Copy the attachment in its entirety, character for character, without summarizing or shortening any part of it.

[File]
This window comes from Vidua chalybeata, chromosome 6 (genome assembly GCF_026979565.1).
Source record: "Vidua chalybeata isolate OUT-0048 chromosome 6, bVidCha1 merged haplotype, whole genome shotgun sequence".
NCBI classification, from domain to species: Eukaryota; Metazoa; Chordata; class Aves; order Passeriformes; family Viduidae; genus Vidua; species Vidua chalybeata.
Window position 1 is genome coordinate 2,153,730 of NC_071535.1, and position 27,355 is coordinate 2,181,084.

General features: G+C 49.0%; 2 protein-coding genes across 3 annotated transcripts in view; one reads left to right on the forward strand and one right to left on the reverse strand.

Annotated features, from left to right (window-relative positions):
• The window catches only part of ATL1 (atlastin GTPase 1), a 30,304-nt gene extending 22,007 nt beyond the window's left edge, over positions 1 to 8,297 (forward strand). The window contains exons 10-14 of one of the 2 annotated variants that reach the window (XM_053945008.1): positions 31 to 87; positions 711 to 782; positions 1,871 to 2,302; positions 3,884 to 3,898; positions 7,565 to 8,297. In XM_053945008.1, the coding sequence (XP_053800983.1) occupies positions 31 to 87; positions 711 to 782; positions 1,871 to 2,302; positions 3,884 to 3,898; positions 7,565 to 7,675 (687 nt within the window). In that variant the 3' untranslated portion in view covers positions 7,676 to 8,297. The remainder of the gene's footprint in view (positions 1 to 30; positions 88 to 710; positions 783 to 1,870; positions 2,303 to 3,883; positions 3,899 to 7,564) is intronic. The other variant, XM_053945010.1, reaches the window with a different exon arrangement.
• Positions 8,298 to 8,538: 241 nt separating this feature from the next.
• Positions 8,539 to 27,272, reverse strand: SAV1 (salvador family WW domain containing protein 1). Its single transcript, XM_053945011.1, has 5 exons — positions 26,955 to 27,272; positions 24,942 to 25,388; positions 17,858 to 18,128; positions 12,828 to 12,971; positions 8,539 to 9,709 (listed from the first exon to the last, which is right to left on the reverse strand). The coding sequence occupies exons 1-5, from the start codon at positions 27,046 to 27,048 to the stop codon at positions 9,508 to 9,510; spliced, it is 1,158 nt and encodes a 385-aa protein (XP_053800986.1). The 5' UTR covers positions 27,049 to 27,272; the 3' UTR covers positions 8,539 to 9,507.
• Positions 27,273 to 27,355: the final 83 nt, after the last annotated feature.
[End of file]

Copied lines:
This window comes from Vidua chalybeata, chromosome 6 (genome assembly GCF_026979565.1).
Source record: "Vidua chalybeata isolate OUT-0048 chromosome 6, bVidCha1 merged haplotype, whole genome shotgun sequence".
NCBI classification, from domain to species: Eukaryota; Metazoa; Chordata; class Aves; order Passeriformes; family Viduidae; genus Vidua; species Vidua chalybeata.
Window position 1 is genome coordinate 2,153,730 of NC_071535.1, and position 27,355 is coordinate 2,181,084.

General features: G+C 49.0%; 2 protein-coding genes across 3 annotated transcripts in view; one reads left to right on the forward strand and one right to left on the reverse strand.

Annotated features, from left to right (window-relative positions):
• The window catches only part of ATL1 (atlastin GTPase 1), a 30,304-nt gene extending 22,007 nt beyond the window's left edge, over positions 1 to 8,297 (forward strand). The window contains exons 10-14 of one of the 2 annotated variants that reach the window (XM_053945008.1): positions 31 to 87; positions 711 to 782; positions 1,871 to 2,302; positions 3,884 to 3,898; positions 7,565 to 8,297. In XM_053945008.1, the coding sequence (XP_053800983.1) occupies positions 31 to 87; positions 711 to 782; positions 1,871 to 2,302; positions 3,884 to 3,898; positions 7,565 to 7,675 (687 nt within the window). In that variant the 3' untranslated portion in view covers positions 7,676 to 8,297. The remainder of the gene's footprint in view (positions 1 to 30; positions 88 to 710; positions 783 to 1,870; positions 2,303 to 3,883; positions 3,899 to 7,564) is intronic. The other variant, XM_053945010.1, reaches the window with a different exon arrangement.
• Positions 8,298 to 8,538: 241 nt separating this feature from the next.
• Positions 8,539 to 27,272, reverse strand: SAV1 (salvador family WW domain containing protein 1). Its single transcript, XM_053945011.1, has 5 exons — positions 26,955 to 27,272; positions 24,942 to 25,388; positions 17,858 to 18,128; positions 12,828 to 12,971; positions 8,539 to 9,709 (listed from the first exon to the last, which is right to left on the reverse strand). The coding sequence occupies exons 1-5, from the start codon at positions 27,046 to 27,048 to the stop codon at positions 9,508 to 9,510; spliced, it is 1,158 nt and encodes a 385-aa protein (XP_053800986.1). The 5' UTR covers positions 27,049 to 27,272; the 3' UTR covers positions 8,539 to 9,507.
• Positions 27,273 to 27,355: the final 83 nt, after the last annotated feature.